not when the time is right but revolution here and now.
This prefiguration, this revolution here-and-now is above all the drive to
self-determination. Self-determination cannot exist in a capitalist society.
What can and does exist is the drive towards social self-determination: the
moving against alien determination, determination by others. Such a moving against
determination by others is necessarily experimental, but three things are clear:
a) The drive towards self-determination is necessarily a drive against allowing
others to decide on our behalf. It is therefore a movement against representative
democracy and for the creation of some form of direct democracy.
b) The drive towards self-determination is incompatible with the state, which
is a form of organisation which decides on our behalf and thereby excludes us.
c) The drive towards self-determination makes no sense unless it includes
as its central point the self-determination of our work, our activity. It is
necessarily directed against the capitalist organisation of work. We are talking,
therefore, not just of democracy but of communism, not just of rebellion but
8. For me, it is this second conception of revolution that we have to concentrate
on. The fact that we reject the state-centred conception does not mean obviously
that the non-state centred conception does not have its problems. I see three
principal problems, none of which is an argument for reverting to the idea of
taking state power:
a) The first issue is how to deal with state repression. I do not think the
answer is to arm ourselves so that we can defeat the state in open confrontation:
we would be unlikely to win and anyway it would involve reproducing precisely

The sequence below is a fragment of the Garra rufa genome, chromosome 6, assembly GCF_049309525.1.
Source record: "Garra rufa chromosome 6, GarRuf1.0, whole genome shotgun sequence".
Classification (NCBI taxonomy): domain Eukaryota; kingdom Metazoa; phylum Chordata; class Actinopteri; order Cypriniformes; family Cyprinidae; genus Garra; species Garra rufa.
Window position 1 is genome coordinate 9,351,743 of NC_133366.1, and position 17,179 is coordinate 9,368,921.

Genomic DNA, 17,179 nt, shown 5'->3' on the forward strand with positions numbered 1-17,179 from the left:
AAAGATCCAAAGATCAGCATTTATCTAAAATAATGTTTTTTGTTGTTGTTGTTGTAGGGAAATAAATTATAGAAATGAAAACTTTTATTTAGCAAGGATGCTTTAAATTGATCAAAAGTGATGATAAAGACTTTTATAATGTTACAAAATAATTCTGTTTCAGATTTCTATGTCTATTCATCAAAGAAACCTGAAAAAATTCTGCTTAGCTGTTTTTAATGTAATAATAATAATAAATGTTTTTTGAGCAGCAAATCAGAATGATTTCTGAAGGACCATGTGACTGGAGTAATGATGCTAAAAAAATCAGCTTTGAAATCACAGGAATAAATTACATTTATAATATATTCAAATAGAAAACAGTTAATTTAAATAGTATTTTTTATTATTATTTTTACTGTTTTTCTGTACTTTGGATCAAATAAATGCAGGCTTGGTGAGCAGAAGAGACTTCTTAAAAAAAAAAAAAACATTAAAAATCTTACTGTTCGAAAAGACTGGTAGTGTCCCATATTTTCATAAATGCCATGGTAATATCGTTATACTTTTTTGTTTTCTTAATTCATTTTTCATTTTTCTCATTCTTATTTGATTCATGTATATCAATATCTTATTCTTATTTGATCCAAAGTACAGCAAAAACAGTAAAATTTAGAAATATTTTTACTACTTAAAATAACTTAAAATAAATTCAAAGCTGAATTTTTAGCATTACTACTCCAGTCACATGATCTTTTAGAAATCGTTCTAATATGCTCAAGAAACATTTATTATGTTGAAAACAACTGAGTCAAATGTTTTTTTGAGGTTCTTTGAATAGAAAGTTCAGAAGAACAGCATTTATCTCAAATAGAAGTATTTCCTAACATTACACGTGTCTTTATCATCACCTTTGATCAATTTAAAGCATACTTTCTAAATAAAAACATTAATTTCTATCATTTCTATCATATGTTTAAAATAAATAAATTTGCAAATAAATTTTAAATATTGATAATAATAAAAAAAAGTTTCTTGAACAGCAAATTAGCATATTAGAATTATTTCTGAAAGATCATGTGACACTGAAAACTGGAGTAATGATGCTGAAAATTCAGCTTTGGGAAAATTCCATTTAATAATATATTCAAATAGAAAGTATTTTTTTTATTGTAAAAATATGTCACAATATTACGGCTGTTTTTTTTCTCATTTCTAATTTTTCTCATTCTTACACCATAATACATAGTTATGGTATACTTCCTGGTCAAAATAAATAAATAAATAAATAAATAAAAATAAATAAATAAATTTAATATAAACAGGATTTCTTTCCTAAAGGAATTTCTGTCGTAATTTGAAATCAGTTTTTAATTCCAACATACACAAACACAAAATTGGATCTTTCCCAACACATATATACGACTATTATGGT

the authoritarian social relations we are fighting against. Nor do I think that
the answer is to take control of the state so that we can control the army and
the police forces: the use of the army and police on behalf of the people obviously
comes into conflict with the struggles of those who do not want anyone to act
on their behalf. This leaves us with trying to find other ways of dissuading
the state from exercising violence against us: this may have to involve some
degree of armed resistance (as in the case of the Zapatistas), but must surely
rely above all on the strength of the integration of the rebellion into the
b) The second issue is whether we can develop alternative doings (alternative
productive activity) within capitalism, and to what extent we can create an
alternative social nexus between activities, other than value. There are many
experiments that point in the direction of some sort of solution (the fábricas
recuperadas in Argentina, for example) and the possibilities will obviously
depend on the scale of the movement itself, but this remains a major problem.
How do we think of a social determination of production and distribution that
moves from the bottom up (from the interstitial revolts) rather than from a
central planning body.
c) The third issue is the organisation of social self-determination. How do
we organise a system of direct democracy on a scale that goes beyond the local
level in a complex society? The classic answer is the idea of councils linked
by a council of councils to which the councils send instantly recallable delegates.
This seems basically correct, but it is clear that even in small groups the
operation of democracy is always problematic, so that the only way in which
direct democracy can be conceived is as a constant process of experimentation
9. Can we change the world without taking power? The only way to find out is
to do it.